Theresa May hinted at transitional agreement with the European Union to avoid an abrupt departure. Photograph: (AFP)
Theresa May said her government would avoid the 'cliff-edge' scenario that business leaders are worried about
Prime Minister Theresa May sought to reassure business leaders nervous about the "cliff-edge scenario" of Britain leaving the EU on Monday, as she announced a boost in research investment.
May made the announcement at the Confederation of British Industry (CBI) annual conference, shortly after industry leaders warned her about the impact of an abrupt departure from the EU and its customs union.
"Businesses are inevitably considering the cliff-edge scenario -- a sudden and overnight transformation in trading conditions," Paul Drechsler, CBI president, said Monday. "If this happens, firms could find themselves stranded in a regulatory no man's land."
In comments widely interpreted as referring to a possible transitional arrangement with Brussels, May said: "We don't want a cliff-edge".
Businesses "want to know with some certainty how things are going to go forward. That will be part of the work we do in terms of the negotiation," she said.
But companies at the gathering voiced their concerns.
"I'm not too optimistic about Brexit," a representative from German engineering firm Bosch told AFP, speaking on condition of anonymity. "I don't see things moving in the right direction".
Some business leaders have called for a temporary deal to set the terms of trade between Britain and the EU if a full deal cannot be reached in the two-year window available to arrange Britain's divorce from the bloc. "It's really about making sure that we have a transition in term of regulatory regime," Rain Newton-Smith, CBI chief economist, told AFP.
Research boost 'important'
The prime minister has so far refused to outline what she will demand from EU leaders, but promised to update business on plans.
"If we approach the difficult negotiations to come in the right way, with the right spirit, we can strike a deal that's right for Britain and right for the rest of Europe too."
One of her government's top priorities would be to secure an "early agreement" on the status of British nationals in Europe and EU nationals in Britain. The continued availability of a European workforce is a key concern for British businesses.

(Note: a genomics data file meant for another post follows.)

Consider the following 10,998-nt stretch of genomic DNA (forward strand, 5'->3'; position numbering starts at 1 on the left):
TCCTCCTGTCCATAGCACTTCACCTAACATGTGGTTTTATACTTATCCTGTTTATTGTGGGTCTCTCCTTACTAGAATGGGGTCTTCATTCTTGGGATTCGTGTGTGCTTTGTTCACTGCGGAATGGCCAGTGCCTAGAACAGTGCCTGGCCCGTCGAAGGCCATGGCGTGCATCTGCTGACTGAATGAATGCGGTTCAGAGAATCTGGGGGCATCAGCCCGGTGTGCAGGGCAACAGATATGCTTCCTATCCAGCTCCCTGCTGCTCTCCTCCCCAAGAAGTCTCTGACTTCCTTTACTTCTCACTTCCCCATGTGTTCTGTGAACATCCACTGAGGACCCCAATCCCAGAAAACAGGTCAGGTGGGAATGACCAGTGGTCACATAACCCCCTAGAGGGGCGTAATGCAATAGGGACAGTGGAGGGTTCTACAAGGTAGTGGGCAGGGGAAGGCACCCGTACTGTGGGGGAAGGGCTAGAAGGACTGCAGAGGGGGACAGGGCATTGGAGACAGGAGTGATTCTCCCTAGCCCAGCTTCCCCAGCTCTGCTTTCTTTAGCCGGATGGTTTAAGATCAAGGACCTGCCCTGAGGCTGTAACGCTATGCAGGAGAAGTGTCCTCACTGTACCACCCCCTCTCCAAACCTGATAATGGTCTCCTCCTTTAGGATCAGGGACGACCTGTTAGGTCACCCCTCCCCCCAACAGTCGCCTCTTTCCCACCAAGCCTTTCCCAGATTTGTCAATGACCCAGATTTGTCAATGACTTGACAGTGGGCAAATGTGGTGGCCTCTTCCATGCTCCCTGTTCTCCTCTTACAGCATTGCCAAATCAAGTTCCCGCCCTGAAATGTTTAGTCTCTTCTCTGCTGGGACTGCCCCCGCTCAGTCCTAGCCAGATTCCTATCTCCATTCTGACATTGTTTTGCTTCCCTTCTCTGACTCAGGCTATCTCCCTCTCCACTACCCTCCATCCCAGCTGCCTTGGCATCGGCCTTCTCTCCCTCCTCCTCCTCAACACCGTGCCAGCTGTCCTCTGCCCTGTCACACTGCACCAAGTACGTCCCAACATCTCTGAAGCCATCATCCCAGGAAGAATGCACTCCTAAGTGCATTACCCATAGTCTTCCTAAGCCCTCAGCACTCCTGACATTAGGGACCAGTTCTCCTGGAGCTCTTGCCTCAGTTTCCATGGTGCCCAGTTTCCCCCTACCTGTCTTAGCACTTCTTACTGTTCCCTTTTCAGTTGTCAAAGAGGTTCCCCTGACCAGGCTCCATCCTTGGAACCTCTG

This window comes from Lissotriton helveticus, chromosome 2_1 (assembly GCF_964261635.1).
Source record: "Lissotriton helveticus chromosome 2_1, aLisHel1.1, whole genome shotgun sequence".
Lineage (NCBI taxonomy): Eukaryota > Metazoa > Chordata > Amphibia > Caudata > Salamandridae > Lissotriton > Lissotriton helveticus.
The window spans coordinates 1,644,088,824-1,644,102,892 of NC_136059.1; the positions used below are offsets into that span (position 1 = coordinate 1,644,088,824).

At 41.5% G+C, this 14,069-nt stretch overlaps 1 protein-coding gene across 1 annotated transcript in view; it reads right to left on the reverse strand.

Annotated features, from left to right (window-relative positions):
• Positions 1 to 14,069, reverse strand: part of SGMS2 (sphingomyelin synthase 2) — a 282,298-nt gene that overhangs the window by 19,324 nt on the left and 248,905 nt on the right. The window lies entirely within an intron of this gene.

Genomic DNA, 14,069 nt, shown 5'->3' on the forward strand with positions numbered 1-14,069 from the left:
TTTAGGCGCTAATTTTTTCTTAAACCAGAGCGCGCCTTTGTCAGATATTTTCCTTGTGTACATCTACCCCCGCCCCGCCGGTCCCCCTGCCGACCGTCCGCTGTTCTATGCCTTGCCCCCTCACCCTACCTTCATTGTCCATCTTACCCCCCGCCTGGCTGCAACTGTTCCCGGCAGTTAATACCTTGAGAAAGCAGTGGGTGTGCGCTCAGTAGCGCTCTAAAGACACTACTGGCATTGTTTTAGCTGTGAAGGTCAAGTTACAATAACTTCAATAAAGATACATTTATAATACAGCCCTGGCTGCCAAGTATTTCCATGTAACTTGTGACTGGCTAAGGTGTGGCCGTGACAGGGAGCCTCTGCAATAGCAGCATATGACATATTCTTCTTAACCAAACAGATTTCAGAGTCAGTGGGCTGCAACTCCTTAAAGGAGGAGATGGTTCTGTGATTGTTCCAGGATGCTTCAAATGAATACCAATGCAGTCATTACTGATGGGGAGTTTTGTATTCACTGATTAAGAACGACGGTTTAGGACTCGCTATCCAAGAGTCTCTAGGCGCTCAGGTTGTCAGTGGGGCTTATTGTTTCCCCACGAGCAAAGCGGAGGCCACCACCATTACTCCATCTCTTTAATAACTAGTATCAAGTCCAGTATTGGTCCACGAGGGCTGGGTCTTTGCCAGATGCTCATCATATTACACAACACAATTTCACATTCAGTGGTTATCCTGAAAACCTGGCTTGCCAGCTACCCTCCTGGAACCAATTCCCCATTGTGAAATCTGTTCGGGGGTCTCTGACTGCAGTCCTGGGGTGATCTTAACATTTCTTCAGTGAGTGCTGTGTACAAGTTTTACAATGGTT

May also announced her government would invest an extra £2 billion a year ($2.5 billion, 2.3 billion euros) in science research and development by 2020 and committed to the plans of the previous government to introduce the lowest corporate tax rates in the G20.
"Today, Britain has firms and researchers leading in some of the most exciting fields of human discovery," she said. "We need to back them and turn research strengths into commercial success."
Mark Lloyd Davies, senior director of Johnson & Johnson, called the announcement "very positive". "We can always want more but it's not trivial," he said. "It's not a gesture, it's actually important".
May spooked some industry leaders last month when she slammed "dysfunctional" markets and warned tax-avoiding multinationals she was "coming after" them during her first keynote speech as leader. However, she struck a softer tone on Monday, saying her government "will always believe" in free markets, capitalism and business but insisted they needed to serve the interests of everyone.
Other speakers at the one-day conference included Paul Kahn, president of Airbus Group UK, and Nicola Mendelsohn, Facebook's vice president for Europe, the Middle East and Africa.
The social networking site on Monday became the latest US tech giant to announce new investment in Britain with 500 extra jobs.
The British economy has remained resilient in the face of post-referendum uncertainty, but finance minister Philip Hammond is expected to announce a downgrade in future growth prospects when he presents the government's first major post-Brexit financial statement on Wednesday.